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Dealers Find Profit in VIN Etching By Jim Stickford Used Car News Staff Writer The practice of etching VINs on vehicle windows has become popular in the past few years, offering dealers the chance to create a new profit center. Greg Goebel, a vice president with Leedom & Associates, a dealer con­sultant firm in Sarasota, FL, said that VIN security etching products have become popular for a rea­son. “It’s pretty simple,” Goebel said. “Dealers etch a car’s VIN on all the glass parts. It turns out glass is one of the biggest items sold at chop shops. “Side glass can go for as much as $500 or $600. But if there’s a VIN on the glass, it becomes harder to sell on the black market and the car becomes less attrac­tive to thieves.” What dealers charge for etching varies, Goebel said. It depends what method is used to apply the VIN and the cost of materials and whether the service depart­ment does the work. But prices can range from $25 to $160 and more. “It’s a nice profit cen­ter,” Goebel said. “It returns profits to dealers the way rustproofing used to. A lot of dealers used to put rustproofing on cars and up sell the cost on finance. Now they can do the same with VIN etching. Bruce Bodenstein, a vice president at Mark-N-Gard in Charlotte, NC, said his company has been selling the hardware and software used in window etching for almost 20 years.

“Insurance compa­nies give people a discount if they’ve used the service.” Steve Olave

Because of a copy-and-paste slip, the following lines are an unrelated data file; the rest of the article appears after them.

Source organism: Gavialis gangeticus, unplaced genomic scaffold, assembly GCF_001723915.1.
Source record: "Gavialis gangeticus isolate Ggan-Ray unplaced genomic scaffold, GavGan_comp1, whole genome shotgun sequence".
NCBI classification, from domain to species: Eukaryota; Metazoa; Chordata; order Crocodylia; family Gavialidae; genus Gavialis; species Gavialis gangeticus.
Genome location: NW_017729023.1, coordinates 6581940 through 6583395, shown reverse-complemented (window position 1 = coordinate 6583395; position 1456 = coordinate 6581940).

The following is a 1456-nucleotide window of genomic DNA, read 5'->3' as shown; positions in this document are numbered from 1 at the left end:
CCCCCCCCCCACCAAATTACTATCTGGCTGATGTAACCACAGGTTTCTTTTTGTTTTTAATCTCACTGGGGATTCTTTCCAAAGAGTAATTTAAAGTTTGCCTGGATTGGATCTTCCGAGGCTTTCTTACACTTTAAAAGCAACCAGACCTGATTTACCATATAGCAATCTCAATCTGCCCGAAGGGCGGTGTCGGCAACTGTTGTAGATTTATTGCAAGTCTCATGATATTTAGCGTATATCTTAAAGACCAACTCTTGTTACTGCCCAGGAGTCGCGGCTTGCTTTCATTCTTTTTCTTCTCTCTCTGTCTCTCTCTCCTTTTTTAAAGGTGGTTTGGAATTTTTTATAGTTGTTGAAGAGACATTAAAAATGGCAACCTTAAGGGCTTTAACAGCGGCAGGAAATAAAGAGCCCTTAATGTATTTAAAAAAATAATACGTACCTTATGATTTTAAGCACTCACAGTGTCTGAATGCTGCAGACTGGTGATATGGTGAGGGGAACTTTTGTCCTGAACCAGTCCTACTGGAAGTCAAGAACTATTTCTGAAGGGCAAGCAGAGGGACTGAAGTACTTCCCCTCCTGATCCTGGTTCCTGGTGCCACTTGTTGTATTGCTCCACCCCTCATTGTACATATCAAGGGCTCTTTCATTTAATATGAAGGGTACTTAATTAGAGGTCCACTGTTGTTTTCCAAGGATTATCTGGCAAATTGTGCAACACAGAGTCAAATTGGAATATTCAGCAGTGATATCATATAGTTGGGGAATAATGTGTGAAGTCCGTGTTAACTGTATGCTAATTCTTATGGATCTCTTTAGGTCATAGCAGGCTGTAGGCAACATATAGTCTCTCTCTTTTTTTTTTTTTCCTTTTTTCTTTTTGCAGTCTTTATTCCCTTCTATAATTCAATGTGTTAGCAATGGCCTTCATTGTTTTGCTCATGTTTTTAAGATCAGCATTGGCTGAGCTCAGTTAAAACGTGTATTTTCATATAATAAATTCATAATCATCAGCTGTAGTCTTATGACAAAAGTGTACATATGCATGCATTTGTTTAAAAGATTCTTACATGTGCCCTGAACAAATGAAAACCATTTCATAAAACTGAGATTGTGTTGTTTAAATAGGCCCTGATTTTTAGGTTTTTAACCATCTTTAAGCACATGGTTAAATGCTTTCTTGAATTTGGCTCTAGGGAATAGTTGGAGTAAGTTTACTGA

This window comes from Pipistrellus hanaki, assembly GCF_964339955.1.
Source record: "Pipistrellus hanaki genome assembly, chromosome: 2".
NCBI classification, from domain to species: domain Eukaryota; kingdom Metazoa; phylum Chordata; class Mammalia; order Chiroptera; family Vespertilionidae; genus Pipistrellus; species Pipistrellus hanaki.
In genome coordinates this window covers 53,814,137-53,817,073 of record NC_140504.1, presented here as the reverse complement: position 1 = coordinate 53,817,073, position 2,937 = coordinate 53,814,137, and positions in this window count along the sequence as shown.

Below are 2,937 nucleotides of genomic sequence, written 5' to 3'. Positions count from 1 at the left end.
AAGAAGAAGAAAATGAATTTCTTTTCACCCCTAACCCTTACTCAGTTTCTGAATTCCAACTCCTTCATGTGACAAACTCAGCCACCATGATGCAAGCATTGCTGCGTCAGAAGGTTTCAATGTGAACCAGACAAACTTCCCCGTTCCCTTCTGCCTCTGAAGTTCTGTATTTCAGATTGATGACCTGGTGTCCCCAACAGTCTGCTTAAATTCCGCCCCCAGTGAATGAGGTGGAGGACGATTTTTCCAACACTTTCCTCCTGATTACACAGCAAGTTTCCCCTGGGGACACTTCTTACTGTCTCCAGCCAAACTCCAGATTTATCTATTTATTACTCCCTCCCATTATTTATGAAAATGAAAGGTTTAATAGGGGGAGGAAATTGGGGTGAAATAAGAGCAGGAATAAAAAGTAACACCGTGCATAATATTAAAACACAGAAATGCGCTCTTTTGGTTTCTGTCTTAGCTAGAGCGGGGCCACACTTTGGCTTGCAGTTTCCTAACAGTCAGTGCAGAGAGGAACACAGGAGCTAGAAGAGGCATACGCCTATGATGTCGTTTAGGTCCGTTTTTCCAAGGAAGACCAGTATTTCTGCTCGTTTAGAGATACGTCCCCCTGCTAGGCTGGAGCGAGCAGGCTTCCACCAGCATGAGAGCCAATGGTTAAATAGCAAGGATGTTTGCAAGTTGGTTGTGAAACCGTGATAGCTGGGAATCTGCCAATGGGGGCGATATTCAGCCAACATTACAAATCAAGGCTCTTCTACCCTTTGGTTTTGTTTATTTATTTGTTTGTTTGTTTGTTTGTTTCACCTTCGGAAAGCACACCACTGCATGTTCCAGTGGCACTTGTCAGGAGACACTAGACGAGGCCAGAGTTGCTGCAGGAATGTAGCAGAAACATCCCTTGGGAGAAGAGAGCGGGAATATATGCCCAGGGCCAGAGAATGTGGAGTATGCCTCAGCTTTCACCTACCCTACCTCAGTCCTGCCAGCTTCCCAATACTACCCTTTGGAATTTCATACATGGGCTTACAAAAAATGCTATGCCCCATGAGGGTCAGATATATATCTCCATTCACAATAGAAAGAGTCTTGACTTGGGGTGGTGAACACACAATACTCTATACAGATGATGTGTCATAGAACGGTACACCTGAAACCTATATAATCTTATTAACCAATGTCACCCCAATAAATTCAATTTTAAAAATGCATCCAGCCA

“What we do,” Boden­stein said, “is scan the VIN into our computer system. We used Palm Pilot-based technology. Our system uses a printer that produces a sten­cil with the VIN. The stencil has an adhesive back, which is used to affix the VIN to the window.” Then, Bodenstein said, an etching compound is applied over the stencil. It sits for three to five minutes and the stencil is then removed. “We use chemicals to etch,” Bodenstein said. “Some people use sand blasting techniques. Law enforcement agencies around the country recognize the value of this. In fact, most of my cus­tomers are law enforcement agencies. I’ve just started marketing to dealers.” Steve Olave, used-car manager for Ross Downing Chevrolet in Hammond, LA, said his dealership has been doing VIN etching for a while. “It’s a good theft deter­rent,” Olave said. “Insur­ance companies give people a discount if they’ve used the’ service. We charge $195. I’d guess parts and labor costs are, maybe, $50. It’s a good profit cen­ter.” Olave sells it as a fea­ture benefit. He estimates that it is used by 30 to 40 percent of his buyers. “It’s another way we can service the customer while making money,” Olave said. “It’s been very successful for us.” From an article in the Oct. 21, 2002 Used Car News.

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